Rear-Foot Motion in Soccer Players with Excessive Pronation under 4 Experimental Conditions

in Journal of Sport Rehabilitation

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Michelle A Sandrey
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Carole J Zebas
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Joseph D Bast
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Context:

Soccer is a sport that includes running in several different directions. For this reason, it is important for the shoe to control the motion of the foot.

Objective:

This study was undertaken to compare rear-foot motion in high school soccer players with excessive pronation under the experimental conditions of barefoot (BF), experimental shoe (ESS), experimental shoe with arch support (ESSAS), and the experimental shoe with pronated lacing technique (ESSPLT).

Design:

1 × 4 factorial.

Setting:

Biomechanics laboratory.

Patients or Other Participants:

20 male and female subjects with excessive pronation in both feet (N = 40) as determined by navicular height and arch index.

Interventions:

The subjects were filmed with a 2D Peak Performance video system as they ran a specified course. Rear-foot motion was determined by rear-foot angle measurements from the point of foot-fat to heel off.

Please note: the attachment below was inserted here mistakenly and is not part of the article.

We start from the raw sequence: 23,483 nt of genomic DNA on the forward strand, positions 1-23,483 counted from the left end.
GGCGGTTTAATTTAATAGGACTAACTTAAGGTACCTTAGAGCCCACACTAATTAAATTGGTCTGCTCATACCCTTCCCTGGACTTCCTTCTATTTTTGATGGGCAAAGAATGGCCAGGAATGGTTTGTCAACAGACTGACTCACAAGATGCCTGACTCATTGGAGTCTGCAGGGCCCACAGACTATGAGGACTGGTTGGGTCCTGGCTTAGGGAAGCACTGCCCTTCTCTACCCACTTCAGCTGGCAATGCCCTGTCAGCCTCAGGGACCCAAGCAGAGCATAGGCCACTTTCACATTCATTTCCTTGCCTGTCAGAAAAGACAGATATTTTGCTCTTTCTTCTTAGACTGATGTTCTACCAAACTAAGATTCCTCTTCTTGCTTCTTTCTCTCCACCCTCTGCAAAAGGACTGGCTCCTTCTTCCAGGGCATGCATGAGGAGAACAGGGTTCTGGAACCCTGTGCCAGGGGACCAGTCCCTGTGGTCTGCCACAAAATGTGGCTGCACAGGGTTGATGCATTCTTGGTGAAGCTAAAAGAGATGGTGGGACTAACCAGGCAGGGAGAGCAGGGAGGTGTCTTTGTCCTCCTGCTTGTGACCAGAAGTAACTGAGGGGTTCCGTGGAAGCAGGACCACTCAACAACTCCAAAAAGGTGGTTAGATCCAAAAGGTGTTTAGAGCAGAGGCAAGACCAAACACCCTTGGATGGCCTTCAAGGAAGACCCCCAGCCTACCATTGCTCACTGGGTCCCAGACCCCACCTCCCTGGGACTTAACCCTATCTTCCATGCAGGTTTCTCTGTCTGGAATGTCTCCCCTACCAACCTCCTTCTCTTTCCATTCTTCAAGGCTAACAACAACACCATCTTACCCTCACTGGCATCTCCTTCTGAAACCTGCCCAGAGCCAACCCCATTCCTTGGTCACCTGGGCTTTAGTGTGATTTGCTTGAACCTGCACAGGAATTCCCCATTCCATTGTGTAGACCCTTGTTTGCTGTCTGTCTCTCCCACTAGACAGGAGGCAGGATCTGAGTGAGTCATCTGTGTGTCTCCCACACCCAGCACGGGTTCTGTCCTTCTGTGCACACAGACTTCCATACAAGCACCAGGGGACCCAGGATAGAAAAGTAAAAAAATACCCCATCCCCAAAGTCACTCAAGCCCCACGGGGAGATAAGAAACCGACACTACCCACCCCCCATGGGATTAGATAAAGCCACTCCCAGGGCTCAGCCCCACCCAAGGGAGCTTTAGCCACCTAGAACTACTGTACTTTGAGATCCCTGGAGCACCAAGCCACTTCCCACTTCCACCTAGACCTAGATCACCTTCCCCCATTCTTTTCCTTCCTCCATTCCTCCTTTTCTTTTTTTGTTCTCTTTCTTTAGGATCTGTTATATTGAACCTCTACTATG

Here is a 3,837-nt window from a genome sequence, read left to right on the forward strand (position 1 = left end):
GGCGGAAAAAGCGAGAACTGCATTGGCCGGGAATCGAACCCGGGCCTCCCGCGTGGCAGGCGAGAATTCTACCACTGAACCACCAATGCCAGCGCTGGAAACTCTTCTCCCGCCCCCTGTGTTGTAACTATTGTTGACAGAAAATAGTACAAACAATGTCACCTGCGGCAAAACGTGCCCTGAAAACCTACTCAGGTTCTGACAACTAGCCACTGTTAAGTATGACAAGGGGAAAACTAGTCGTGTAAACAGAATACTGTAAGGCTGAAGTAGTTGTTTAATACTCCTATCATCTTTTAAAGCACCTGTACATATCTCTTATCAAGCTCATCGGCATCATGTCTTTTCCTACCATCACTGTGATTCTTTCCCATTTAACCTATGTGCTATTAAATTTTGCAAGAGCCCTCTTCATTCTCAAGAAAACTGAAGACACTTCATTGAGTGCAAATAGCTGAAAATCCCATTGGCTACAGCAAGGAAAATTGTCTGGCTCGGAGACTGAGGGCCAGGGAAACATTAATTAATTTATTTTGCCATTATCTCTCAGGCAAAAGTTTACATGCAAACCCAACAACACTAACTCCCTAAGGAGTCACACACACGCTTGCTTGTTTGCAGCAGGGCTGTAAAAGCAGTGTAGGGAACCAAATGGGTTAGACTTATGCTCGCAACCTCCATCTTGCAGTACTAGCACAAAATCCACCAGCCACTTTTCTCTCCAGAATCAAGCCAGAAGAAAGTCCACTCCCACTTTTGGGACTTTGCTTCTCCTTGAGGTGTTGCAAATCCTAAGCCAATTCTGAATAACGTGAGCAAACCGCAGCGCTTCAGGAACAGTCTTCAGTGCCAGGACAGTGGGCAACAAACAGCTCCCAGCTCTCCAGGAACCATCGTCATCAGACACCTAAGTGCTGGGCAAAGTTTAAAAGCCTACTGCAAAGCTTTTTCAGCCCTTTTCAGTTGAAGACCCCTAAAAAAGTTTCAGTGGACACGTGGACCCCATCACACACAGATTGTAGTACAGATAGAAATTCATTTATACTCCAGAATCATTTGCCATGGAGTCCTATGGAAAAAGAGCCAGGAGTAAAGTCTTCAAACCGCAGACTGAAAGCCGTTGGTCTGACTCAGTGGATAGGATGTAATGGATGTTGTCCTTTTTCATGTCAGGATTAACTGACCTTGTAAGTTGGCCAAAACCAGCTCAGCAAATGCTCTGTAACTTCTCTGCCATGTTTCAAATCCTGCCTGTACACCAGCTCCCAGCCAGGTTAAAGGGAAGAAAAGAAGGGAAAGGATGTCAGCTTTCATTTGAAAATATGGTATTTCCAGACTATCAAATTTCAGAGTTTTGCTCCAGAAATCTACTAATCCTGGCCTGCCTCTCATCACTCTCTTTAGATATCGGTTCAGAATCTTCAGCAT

Main Outcomes Measures:

There would be a difference with rear-foot motion between the three experimental conditions.

Results:

Results of the study indicated significant (P ≤ .05) differences between the conditions of BF and ESS, BF and ESSAS, BF and ESSPLT, and ESS and ESSPLT.

Conclusions:

In the experimental conditions, the shoe with the pronated lacing technique was superior in its effectiveness to control rear-foot motion.

Sandrey is with the School of Physical Education at West Virginia University, Morgantown, WV 26506-6116. Zebas is with the Dept of Health, Sport and Exercise Science at the University of Kansas, Lawrence, KS 66045. Bast is with the Dept of Cell and Tissue Biology and Assoc Dean of Research in the graduate school at the University of Kansas Medical Center, Kansas City, KS 66160.

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